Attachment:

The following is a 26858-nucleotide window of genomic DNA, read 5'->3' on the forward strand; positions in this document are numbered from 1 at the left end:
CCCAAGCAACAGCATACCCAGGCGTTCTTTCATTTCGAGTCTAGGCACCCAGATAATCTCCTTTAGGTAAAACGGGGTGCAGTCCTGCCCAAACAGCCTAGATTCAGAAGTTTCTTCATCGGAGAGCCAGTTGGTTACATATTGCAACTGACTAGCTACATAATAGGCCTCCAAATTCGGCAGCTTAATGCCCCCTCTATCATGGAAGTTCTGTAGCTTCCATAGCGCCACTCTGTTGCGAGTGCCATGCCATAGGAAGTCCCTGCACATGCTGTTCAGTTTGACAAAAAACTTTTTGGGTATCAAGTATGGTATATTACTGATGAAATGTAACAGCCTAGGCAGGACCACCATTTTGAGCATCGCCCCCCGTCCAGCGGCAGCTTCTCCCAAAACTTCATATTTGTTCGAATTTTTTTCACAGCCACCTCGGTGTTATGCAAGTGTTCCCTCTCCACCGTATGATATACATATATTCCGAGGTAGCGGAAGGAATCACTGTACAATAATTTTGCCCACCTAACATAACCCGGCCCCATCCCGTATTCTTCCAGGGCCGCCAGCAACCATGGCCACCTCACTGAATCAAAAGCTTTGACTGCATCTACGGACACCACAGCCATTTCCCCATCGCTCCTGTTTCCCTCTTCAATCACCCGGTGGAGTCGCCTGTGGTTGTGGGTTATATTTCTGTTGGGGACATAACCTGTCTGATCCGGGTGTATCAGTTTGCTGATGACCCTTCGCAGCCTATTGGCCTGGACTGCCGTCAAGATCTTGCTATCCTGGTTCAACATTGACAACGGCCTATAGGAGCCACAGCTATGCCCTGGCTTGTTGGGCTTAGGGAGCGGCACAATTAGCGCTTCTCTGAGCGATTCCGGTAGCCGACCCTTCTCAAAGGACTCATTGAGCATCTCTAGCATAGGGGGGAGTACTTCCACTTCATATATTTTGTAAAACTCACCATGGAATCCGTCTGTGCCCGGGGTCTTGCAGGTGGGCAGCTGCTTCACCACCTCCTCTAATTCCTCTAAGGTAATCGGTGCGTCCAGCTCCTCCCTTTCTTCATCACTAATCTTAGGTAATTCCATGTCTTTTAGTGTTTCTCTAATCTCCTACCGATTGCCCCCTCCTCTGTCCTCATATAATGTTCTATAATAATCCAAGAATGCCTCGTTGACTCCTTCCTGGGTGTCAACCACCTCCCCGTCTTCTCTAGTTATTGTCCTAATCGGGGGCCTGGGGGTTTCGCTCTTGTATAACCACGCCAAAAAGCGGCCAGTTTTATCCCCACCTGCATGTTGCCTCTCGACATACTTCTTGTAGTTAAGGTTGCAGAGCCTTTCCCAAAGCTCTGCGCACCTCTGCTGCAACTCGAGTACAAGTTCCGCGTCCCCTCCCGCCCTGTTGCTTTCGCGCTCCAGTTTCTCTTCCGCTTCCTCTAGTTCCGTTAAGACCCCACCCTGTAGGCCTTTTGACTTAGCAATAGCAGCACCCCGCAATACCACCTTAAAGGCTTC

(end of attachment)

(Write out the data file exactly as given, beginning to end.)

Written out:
The following is a 26858-nucleotide window of genomic DNA, read 5'->3' on the forward strand; positions in this document are numbered from 1 at the left end:
CCCAAGCAACAGCATACCCAGGCGTTCTTTCATTTCGAGTCTAGGCACCCAGATAATCTCCTTTAGGTAAAACGGGGTGCAGTCCTGCCCAAACAGCCTAGATTCAGAAGTTTCTTCATCGGAGAGCCAGTTGGTTACATATTGCAACTGACTAGCTACATAATAGGCCTCCAAATTCGGCAGCTTAATGCCCCCTCTATCATGGAAGTTCTGTAGCTTCCATAGCGCCACTCTGTTGCGAGTGCCATGCCATAGGAAGTCCCTGCACATGCTGTTCAGTTTGACAAAAAACTTTTTGGGTATCAAGTATGGTATATTACTGATGAAATGTAACAGCCTAGGCAGGACCACCATTTTGAGCATCGCCCCCCGTCCAGCGGCAGCTTCTCCCAAAACTTCATATTTGTTCGAATTTTTTTCACAGCCACCTCGGTGTTATGCAAGTGTTCCCTCTCCACCGTATGATATACATATATTCCGAGGTAGCGGAAGGAATCACTGTACAATAATTTTGCCCACCTAACATAACCCGGCCCCATCCCGTATTCTTCCAGGGCCGCCAGCAACCATGGCCACCTCACTGAATCAAAAGCTTTGACTGCATCTACGGACACCACAGCCATTTCCCCATCGCTCCTGTTTCCCTCTTCAATCACCCGGTGGAGTCGCCTGTGGTTGTGGGTTATATTTCTGTTGGGGACATAACCTGTCTGATCCGGGTGTATCAGTTTGCTGATGACCCTTCGCAGCCTATTGGCCTGGACTGCCGTCAAGATCTTGCTATCCTGGTTCAACATTGACAACGGCCTATAGGAGCCACAGCTATGCCCTGGCTTGTTGGGCTTAGGGAGCGGCACAATTAGCGCTTCTCTGAGCGATTCCGGTAGCCGACCCTTCTCAAAGGACTCATTGAGCATCTCTAGCATAGGGGGGAGTACTTCCACTTCATATATTTTGTAAAACTCACCATGGAATCCGTCTGTGCCCGGGGTCTTGCAGGTGGGCAGCTGCTTCACCACCTCCTCTAATTCCTCTAAGGTAATCGGTGCGTCCAGCTCCTCCCTTTCTTCATCACTAATCTTAGGTAATTCCATGTCTTTTAGTGTTTCTCTAATCTCCTACCGATTGCCCCCTCCTCTGTCCTCATATAATGTTCTATAATAATCCAAGAATGCCTCGTTGACTCCTTCCTGGGTGTCAACCACCTCCCCGTCTTCTCTAGTTATTGTCCTAATCGGGGGCCTGGGGGTTTCGCTCTTGTATAACCACGCCAAAAAGCGGCCAGTTTTATCCCCACCTGCATGTTGCCTCTCGACATACTTCTTGTAGTTAAGGTTGCAGAGCCTTTCCCAAAGCTCTGCGCACCTCTGCTGCAACTCGAGTACAAGTTCCGCGTCCCCTCCCGCCCTGTTGCTTTCGCGCTCCAGTTTCTCTTCCGCTTCCTCTAGTTCCGTTAAGACCCCACCCTGTAGGCCTTTTGACTTAGCAATAGCAGCACCCCGCAATACCACCTTAAAGGCTTC